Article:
Sunday, May 25, 2014

Michael Stanley. The Job.

Michael Stanley.  The Job.
Line Level Music, 2014.  Michael Stanley:

I suppose that we could just endlessly lavish praise upon Hiram College alumnus and Cleveland rock superhero Michael Stanley and be accused of shameless sucking up (just as my young colleague below mentioned concerning me), but there is one flaw in that accusation.  Stanley is just that good.  We don’t have to make stuff up folks.  Go listen for yourself.  I have spent time with his last several albums, and he is consistently excellent, with fine songs, deeply-felt lyrics, and a wonderful band to make his musical visions a reality.  

For his new album, he approaches his music from a different emotional direction.  If The Hang was about grief and recovery, and The Ride was a rocking good time, The Job has a cynical and angry bite to it.  Not that it doesn’t have the same musical trappings of previous albums, including a similar mix of musicians and Stanley’s own unique sound, but the atmosphere has changed.  In many respects this album puts him closer to heartland rock colleagues in a topical sense--the everyday frustrations of living, the life of a working musician, being haunted by the past or personal demons--but Stanley has always gone his own way, which is all to the good.  His view on this album is dim and dark, and it sounds beautiful for it.

While the atmosphere and lyrics are thematically related, the music varies in style and tempo from the high-energy opener, “Everything’s Fine,” to “Breaking News,” an acoustic ballad break that may or may not be self-referential about being “damaged goods.”  Most others fall somewhere in between, tending toward slower-paced tunes with a blues-like or even a country feel.  A few would sit comfortably on the somewhat funkier previous album, such as “The Same River Twice,” aided by Jennifer Lee’s fine vocals.  A couple are anthemic, which I can imagine easily as singalongs in concert--”Maybe This is the Day,” and “Taking the Long Way Around.”  Two are longer discourses, running over seven minutes to good effect--”Last Good Nerve” and “Dark Angels”--deep and dark and highly emotional, each in its own way.  The title song is a musical autobiography of sorts, a tale of an aging rocker, some of it funny, some regretful, all quite realistic.  All the songs are good, several are excellent.  You can decide which ones are which, and they all go to prove that Stanley isn’t out of a job yet.  Most notable musically are the guitar solos on both the faster and the longer songs, whether by Stanley or by Powers, although the band is of a single piece and the quality of musicianship never flags.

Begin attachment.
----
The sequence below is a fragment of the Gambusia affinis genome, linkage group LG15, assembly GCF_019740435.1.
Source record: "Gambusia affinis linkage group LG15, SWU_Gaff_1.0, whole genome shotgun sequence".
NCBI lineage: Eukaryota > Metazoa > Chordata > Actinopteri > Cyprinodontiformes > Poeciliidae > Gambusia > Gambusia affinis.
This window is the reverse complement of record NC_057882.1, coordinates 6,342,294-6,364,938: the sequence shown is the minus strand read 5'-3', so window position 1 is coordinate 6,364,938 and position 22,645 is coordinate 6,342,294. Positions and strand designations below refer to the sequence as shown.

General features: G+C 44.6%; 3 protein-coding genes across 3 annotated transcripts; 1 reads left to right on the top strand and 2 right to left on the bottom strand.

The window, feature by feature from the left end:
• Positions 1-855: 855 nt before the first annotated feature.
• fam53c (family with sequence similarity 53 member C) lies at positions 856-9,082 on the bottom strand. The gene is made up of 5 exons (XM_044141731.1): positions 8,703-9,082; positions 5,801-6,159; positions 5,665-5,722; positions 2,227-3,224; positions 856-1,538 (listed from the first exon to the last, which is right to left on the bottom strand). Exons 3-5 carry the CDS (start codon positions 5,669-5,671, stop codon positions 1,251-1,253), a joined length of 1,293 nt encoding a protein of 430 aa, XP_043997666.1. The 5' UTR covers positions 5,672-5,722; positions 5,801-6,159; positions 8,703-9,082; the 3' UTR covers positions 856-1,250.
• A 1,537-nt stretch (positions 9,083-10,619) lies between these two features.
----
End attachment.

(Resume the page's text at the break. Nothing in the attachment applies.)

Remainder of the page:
Stanley displays his heavier moods on this album, but it all reflects his life and the lives of his fans, and ultimately it’s about survival.  You can wrap this one around you like a cloak when you need it against a cold world.  It should keep you warm for a long time.

Personnel:  Michael Stanley (vocals, guitars, bass), Jennifer Lee (vocals), Danny Powers (guitars), Bob Pelander (piano, organ), Tommy Dobeck (drums), Eroc Sosinski (bass), Rodney Psycka (percussion), Ed Caner (violin, viola).
Tracks:  Everything’s Fine, The Job, Last Good Nerve, You Just Never Know, Survive & Advance, Maybe This is the Day, Velvet Parkway, Breaking News, Unfinished Business, Get in Line, Taking the Long Way Around, Same River Twice, Dark Angels.

Jeff Wanser

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